The predicament of the Wild Bunch is that they are men without a past, outlaws whose lives have denied them even the de-ritualized sites of memory to which Pierre Nora refers. All they really share in common is the expansive anodyne of their laughter, which as a marker of the absurd hopelessness of their lives temporarily immunizes them from despair, permitting them to embrace their rootless situation. Laughter – crude, raucous, celebratory – as in the scene where the aging desperado Sykes mocks the Bunch after the loot from the payroll robbery turns out to be nothing but sacks full of metal washers – “here you are, with a handful of holes, a thumb up your ass, and a big grin to pass the time of day with” – laughter erupts as a singular gesture of defiance that is also the recognition of a life saturated by the melancholy of violence; a life that is nasty, brutish, and short, demanding a transgressive response that is a-historical. Laughter is the true site of memory for the exiled Bunch and while it is not enough to provide them with an enduring hedge against oblivion, it nevertheless stubbornly marks the boundary of the body inside a history that will not remember them.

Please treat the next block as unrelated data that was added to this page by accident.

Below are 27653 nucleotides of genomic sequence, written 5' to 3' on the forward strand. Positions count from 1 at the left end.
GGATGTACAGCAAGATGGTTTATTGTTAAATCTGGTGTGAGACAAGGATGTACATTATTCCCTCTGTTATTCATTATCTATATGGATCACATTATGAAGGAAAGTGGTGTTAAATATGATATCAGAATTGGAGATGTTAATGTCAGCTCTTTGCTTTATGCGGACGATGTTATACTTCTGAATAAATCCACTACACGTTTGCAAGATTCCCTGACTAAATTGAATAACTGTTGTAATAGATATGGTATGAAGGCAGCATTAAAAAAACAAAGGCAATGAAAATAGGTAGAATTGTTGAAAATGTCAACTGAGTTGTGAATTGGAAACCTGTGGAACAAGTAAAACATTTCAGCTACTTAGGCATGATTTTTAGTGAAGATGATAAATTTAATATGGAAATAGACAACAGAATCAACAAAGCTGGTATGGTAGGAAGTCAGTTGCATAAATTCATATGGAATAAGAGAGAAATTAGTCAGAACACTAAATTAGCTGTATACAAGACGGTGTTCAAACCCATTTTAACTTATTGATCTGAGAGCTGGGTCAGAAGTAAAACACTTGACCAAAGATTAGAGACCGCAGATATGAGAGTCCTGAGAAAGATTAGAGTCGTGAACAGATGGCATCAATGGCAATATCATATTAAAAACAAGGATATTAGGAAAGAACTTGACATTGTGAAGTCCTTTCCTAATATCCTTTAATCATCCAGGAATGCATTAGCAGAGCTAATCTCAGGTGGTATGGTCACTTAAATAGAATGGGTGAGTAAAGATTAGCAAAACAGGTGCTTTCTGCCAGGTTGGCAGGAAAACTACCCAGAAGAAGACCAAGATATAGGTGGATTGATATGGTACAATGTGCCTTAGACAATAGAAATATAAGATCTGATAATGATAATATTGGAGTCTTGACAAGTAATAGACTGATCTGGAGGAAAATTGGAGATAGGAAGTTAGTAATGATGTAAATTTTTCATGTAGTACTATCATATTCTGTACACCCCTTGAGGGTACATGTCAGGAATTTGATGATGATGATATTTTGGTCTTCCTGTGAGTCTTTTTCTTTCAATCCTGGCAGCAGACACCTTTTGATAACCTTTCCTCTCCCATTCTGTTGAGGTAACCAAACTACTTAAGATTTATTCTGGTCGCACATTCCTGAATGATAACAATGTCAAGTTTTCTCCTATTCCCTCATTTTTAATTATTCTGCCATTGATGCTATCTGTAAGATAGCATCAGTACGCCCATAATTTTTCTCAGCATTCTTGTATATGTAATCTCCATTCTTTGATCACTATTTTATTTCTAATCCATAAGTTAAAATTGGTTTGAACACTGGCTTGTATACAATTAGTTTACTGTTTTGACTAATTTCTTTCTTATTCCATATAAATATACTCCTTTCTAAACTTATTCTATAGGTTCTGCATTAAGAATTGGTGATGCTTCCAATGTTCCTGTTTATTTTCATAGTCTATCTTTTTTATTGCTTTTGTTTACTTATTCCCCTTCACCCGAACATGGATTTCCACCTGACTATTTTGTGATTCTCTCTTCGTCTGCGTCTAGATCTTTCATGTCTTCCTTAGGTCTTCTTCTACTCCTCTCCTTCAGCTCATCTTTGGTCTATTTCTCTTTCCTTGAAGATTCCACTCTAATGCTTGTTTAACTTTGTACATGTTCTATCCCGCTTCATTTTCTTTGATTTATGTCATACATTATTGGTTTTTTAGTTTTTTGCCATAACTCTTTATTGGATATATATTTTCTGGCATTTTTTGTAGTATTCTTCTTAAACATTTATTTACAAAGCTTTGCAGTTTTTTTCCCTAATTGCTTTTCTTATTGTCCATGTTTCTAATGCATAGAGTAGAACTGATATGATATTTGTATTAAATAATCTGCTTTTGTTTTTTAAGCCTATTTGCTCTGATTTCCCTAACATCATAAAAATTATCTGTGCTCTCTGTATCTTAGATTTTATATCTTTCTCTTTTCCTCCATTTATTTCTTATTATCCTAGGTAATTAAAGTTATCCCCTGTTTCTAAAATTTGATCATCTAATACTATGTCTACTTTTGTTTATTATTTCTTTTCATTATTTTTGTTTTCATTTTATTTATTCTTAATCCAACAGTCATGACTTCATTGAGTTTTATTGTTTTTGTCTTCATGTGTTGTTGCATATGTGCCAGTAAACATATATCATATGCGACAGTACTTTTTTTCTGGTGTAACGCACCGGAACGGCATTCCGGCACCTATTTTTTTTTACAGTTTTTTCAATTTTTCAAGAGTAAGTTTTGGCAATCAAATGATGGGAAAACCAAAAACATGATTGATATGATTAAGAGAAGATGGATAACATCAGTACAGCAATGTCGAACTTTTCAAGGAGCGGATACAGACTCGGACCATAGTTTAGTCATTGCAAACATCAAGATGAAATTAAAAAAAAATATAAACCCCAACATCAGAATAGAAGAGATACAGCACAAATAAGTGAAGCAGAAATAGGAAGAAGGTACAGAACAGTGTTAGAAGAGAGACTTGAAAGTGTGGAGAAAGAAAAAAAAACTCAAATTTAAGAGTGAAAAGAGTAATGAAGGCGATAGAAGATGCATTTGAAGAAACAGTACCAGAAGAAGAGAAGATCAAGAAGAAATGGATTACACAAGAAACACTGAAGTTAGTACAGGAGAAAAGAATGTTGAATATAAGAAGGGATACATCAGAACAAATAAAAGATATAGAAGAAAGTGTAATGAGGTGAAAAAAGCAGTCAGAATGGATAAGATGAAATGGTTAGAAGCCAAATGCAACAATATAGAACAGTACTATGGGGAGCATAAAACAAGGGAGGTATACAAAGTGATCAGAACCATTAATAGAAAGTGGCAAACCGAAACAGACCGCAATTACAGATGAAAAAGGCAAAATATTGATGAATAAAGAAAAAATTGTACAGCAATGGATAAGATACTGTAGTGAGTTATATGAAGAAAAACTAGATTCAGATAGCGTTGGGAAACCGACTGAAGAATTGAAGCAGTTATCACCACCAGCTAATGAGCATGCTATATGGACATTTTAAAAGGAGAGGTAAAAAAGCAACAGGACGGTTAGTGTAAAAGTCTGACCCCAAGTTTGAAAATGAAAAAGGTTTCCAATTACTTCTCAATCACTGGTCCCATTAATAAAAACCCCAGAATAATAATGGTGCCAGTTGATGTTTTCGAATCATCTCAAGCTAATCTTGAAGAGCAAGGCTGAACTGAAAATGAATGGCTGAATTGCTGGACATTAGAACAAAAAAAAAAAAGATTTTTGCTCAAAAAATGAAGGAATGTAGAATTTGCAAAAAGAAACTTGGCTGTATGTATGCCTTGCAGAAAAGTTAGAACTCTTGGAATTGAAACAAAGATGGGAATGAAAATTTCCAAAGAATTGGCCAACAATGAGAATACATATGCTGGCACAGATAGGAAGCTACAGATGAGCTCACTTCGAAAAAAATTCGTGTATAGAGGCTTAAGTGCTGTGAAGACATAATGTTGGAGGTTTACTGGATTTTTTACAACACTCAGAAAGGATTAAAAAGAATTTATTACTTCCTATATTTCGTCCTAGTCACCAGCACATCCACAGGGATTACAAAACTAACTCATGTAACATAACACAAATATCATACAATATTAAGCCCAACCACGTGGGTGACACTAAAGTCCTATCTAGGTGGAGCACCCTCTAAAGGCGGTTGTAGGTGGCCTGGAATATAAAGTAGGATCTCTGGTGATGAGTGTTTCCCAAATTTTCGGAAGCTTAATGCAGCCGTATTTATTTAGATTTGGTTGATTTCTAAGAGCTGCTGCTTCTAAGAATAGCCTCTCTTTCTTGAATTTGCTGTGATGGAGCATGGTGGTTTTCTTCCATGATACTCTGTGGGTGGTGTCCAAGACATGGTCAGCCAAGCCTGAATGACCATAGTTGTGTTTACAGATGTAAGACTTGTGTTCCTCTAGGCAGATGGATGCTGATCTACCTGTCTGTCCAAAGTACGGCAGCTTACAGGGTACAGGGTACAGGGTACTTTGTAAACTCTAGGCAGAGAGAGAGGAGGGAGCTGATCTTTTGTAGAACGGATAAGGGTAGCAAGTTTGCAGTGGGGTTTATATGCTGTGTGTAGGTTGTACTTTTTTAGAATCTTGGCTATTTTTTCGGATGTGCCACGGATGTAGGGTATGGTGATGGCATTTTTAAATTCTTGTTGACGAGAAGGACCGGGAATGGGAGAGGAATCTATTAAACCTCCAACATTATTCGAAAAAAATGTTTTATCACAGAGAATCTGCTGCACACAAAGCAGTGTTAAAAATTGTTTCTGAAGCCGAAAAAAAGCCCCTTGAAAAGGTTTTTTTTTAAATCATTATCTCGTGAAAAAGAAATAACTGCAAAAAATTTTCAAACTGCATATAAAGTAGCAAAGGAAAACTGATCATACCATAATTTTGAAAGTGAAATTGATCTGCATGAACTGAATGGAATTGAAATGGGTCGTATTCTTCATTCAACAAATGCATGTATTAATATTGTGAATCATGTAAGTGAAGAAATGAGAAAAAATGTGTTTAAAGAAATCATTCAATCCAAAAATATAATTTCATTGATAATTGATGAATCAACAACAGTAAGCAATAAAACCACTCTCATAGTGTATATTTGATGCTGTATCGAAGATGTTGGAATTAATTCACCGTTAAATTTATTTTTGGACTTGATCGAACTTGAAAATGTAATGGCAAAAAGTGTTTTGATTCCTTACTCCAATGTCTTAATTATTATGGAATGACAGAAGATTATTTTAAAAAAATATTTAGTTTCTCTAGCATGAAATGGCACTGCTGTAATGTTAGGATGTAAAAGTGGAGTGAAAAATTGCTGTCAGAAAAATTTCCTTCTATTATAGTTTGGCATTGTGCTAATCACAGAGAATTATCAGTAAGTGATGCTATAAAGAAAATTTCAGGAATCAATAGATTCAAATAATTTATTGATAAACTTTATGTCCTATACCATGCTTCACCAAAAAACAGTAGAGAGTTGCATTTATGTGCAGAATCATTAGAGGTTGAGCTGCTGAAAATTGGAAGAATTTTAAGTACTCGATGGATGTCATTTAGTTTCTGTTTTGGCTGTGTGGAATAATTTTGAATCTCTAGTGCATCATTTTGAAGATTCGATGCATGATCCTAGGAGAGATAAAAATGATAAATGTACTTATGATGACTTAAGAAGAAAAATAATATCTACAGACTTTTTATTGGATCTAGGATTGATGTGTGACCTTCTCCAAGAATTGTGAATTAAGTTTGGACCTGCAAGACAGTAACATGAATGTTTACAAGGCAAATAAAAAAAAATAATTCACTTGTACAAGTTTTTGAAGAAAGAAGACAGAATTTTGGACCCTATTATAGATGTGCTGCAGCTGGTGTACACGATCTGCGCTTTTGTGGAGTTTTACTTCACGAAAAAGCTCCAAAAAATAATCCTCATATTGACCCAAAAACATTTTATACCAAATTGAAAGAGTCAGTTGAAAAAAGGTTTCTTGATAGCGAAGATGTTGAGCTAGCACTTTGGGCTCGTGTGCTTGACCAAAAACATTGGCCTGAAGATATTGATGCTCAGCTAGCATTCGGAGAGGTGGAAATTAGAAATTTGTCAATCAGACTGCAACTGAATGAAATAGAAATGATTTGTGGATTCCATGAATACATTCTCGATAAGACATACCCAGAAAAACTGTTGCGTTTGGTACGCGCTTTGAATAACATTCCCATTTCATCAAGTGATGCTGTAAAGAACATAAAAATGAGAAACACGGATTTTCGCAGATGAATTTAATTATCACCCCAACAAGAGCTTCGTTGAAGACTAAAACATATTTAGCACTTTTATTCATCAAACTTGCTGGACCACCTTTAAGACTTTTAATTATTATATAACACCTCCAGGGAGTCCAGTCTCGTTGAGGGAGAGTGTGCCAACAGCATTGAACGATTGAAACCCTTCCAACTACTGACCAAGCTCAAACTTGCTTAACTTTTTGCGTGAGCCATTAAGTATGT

Unlike the Professionals, the Bunch’s crossing the border carries no promise of hope, but rather is done disconsolately, after their disastrous shoot out in Starbuck. Surveying Mexico from the banks of the Rio Grande, Tector Gorch remarks that it “just looks like more of Texas.” To which Angel, the passionate idealist for whom Mexico is home (and thus, more than a site of memory, but a real, living place), retorts, “You have no eyes.” Later, when the pursuing bounty hunters, led by Pike’s betrayed companion, Deke (Robert Ryan, again intertextually cast as the hapless man of action), arrive at the river crossing, Deke asks, “What’s in Agua Verde?” (the nearest town), one of them derisively replies, “Mexicans. What else?” In The Wild Bunch, Mexico represents neither a site of memory for the central characters, Pike and Dutch, as it does in The Professionals, nor an opportunity for renewal as in Vera Cruz. Initially, it is merely a place for the Bunch to lay low, a region not of rebirth, but of derision and defeat.